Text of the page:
Image: 40 5/16 × 20 3/8 in. (102.4 × 51.7 cm)
Overall with mounting: 79 3/4 × 26 7/16 in. (202.5 × 67.2 cm)
Overall with knobs: 79 3/4 × 28 9/16 in. (202.5 × 72.6 cm)
Mary Griggs Burke Collection, Gift of the Mary and Jackson Burke Foundation, 2015
Not on view
In China during the turbulent years of the early Western Jin dynasty (265–317), seven literati secluded themselves in a bamboo grove outside the capital. There they escaped from the strictures of officialdom and Confucian conduct, drinking wine, engaging in witty Daoist discourse called qingtan, and playing music and chess. Their story became legend and the frequent subject of painting in China, and eventually Japan. In this unusually exuberant interpretation by Sesson, the sages dance wildly in the company of equally ebullient women and children. Even the bamboo seems to sway to the sages’ drumbeat.
Although this type of departure from traditional iconography led to the occasional characterization of Sesson as “eccentric,” he was also a Zen monk and educated painter who studied a wide array of earlier Chinese and Japanese paintings. This work can be dated to the 1550s, when he lived near Kamakura, the old administrative capital.
In the right foreground of this lively scene, an old gentleman performs an impromptu dance to the tune of drums and flutes played by four of his companions. Beneath leafy bamboo branches, another man holding a wine pot and a cup in his outstretched arms dances along, unsteady on his feet. At the right a reveler, overcome with laughter, collapses on the ground. The antics of these carefree old men draw the attention of a group of women and children. The atmosphere is charged with energy, even the stalks of slender bamboo swaying in response.
In the later years of the Han dynasty (206 B.C.–A.D. 220) a Daoist-inspired pastime called qingtan (J: seidan ), or pure conversation, became popular among bureaucrats and intellectuals in search of temporary release from the strict Confucian code of conduct that governed their lives. Participants would gather in some rural spot to relax and to engage in witty and sophisticated discussions of philosophical matters. On these occasions wine flowed freely and drunkenness was permissible, even expected. Culturally ambivalent behavior can serve as the inspiration of legend, and in China the quasi-historical qingtan group known as the Seven Sages of the Bamboo Grove (J: Chikurin Shichiken) became the subject of a popular theme.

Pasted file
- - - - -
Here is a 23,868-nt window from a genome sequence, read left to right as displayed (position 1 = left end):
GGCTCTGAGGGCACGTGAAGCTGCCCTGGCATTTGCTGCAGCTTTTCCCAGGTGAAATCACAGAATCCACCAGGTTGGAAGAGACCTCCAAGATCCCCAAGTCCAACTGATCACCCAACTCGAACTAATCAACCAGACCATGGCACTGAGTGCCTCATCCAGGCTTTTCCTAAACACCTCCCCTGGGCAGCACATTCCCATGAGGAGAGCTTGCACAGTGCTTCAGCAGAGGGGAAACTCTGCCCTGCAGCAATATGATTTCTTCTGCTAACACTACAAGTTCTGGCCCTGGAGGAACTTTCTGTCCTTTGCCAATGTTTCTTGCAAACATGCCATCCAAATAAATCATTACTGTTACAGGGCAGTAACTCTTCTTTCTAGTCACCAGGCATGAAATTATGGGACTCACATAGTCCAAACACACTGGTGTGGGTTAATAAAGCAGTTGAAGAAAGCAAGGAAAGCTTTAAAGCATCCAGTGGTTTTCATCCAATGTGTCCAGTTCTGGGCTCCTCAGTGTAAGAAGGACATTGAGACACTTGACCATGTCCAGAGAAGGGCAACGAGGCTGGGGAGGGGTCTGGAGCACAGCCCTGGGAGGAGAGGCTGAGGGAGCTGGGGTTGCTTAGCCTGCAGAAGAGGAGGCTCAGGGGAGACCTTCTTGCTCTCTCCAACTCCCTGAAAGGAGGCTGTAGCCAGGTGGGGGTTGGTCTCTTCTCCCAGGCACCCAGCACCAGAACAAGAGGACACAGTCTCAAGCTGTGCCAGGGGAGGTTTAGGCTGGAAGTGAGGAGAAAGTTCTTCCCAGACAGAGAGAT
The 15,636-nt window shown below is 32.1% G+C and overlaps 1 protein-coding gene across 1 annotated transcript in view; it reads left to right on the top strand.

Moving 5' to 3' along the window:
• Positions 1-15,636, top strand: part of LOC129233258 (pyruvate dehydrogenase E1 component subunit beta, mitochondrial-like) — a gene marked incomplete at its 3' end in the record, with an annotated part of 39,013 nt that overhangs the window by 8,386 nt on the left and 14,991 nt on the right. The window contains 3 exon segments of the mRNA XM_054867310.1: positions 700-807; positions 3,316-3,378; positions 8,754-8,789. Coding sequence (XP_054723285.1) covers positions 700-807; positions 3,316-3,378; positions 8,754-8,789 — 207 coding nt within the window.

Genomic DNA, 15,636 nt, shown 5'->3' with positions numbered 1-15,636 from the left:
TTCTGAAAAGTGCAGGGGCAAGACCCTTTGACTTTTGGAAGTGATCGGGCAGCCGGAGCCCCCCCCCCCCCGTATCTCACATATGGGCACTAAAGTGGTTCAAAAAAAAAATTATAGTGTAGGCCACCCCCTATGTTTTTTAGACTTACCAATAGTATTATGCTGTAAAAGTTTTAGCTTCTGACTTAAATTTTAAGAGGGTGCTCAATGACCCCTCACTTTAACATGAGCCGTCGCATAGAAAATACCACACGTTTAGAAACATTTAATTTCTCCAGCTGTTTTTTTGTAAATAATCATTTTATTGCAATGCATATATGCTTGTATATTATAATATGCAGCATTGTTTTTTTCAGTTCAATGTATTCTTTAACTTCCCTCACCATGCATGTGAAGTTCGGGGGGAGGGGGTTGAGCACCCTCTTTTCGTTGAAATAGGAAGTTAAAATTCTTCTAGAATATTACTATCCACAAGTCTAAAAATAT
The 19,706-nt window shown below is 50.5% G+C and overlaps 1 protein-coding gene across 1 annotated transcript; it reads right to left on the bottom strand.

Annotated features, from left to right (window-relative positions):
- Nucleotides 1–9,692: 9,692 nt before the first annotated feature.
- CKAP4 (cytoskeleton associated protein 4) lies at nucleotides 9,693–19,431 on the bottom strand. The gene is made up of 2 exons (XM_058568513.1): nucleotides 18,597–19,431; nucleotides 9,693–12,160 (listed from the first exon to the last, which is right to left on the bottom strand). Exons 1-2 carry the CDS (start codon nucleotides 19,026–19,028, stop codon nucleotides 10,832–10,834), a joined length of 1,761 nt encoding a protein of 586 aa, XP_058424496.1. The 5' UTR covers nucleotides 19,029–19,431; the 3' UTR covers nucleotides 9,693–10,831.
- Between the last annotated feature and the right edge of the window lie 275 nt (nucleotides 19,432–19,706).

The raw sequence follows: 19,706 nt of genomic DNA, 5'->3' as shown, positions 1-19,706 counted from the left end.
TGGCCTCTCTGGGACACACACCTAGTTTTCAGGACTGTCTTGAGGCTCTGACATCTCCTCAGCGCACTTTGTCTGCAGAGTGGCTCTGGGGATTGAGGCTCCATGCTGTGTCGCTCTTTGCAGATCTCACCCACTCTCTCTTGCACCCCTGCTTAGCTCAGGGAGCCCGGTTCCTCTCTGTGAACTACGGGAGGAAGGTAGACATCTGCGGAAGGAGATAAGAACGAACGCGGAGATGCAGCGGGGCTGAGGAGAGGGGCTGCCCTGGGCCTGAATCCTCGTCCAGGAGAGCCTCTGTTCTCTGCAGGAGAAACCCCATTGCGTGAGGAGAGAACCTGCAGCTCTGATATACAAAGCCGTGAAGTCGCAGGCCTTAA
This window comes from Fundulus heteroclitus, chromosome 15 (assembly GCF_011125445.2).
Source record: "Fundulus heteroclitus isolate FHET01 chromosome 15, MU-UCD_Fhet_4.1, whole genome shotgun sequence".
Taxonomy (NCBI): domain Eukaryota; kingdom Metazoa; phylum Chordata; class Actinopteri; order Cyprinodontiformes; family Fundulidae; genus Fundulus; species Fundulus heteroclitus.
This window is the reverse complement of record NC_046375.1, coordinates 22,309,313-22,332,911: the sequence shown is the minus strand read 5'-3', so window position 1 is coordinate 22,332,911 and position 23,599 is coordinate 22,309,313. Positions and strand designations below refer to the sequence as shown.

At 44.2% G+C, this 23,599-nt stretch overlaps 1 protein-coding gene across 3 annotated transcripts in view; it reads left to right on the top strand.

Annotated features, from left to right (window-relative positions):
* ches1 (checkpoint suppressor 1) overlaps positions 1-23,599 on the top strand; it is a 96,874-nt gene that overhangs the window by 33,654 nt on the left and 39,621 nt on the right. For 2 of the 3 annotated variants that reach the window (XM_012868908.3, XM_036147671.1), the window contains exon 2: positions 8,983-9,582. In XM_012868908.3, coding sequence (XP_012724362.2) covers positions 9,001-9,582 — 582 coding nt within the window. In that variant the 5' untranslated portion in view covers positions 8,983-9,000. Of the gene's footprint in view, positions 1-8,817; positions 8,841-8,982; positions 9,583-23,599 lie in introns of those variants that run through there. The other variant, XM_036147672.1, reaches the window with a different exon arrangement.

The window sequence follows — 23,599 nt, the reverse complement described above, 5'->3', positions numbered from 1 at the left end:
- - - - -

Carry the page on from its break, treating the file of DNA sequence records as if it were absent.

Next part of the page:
The members of the group lived after the fall of the Han dynasty. Ji Kang (A.D. 223–262), the founding member, was a musicologist and renowned player of the qin (a seven-stringed zitherlike instrument called a koto in Japanese). He is remembered particularly for an essay on the art of qin playing. The other members were: Yuan Ji (210–263), Tao Shan (205–283), Yuan Xian (dates unknown), Xian Xiu (221–ca. 300), Wang Rong (235–306), and Liu Ling (221–300). Escaping to the cool seclusion of Zhulin (Bamboo Grove), a famous summer resort north of the capital, these responsible men of superior education and high position would shed the trappings of their schooled conduct and immerse themselves in the pleasures of music and chess. They also read poetry and, most of all, they drank. When their spirits had been refreshed, they would return to their life of material comfort and politics, and to the decorum of the capital.
Exactly when the Seven Sages were first depicted in painting is not known. One of the earliest extant examples is found on a set of relief-decorated tiles, recovered near the city of Nanjing in South China, that have been dated to the early Six Dynasties period (220–581). The theme of releasing oneself from the strictures of court life must have been highly appealing to the nobles of the Early Heian period, and Japanese paintings of this subject are reported as early as the late ninth century.
Chinese renditions of the theme usually depict the Seven Sages engaged in music-making and singing, while Japanese representations tend to show them strolling quietly in a bamboo forest (cat. no. 70). Sesson's painting, in which the sages have abandoned themselves to drunken revelry, is a departure from the pictorial norms of both China and Japan. The inclusion of spectators—women, one nursing an infant, and several children—is also unusual.
The painting is in ink monochrome, with light washes of green and buff. A dark ink wash is used for the rocks in the lower left corner. The stalks and leaves of the bamboo are carefully outlined in smooth, deliberate strokes, reflecting Sesson's stylistic debt to the Ming Academy. Clothing is described in short, thick lines that frequently turn, forming sharp angles and nailheads. The tubelike sleeves that hang below the hands of the dancing sage are strangely tapered, and the ends have a curious, animated life of their own.
The painting is not signed, but it bears two seals, both of which appear on dated paintings by Sesson from the 1550s, while he was at Odawara (see cat. no. 67). The absence of a signature on the Seven Sages implies that it is from relatively early in the artist's career, before he made it a habit to sign his works. Its unusual stylistic features may be regarded as an intimation of the idiosyncrasies of Sesson's late style.
[Miyeko Murase 2000, Bridge of Dreams]
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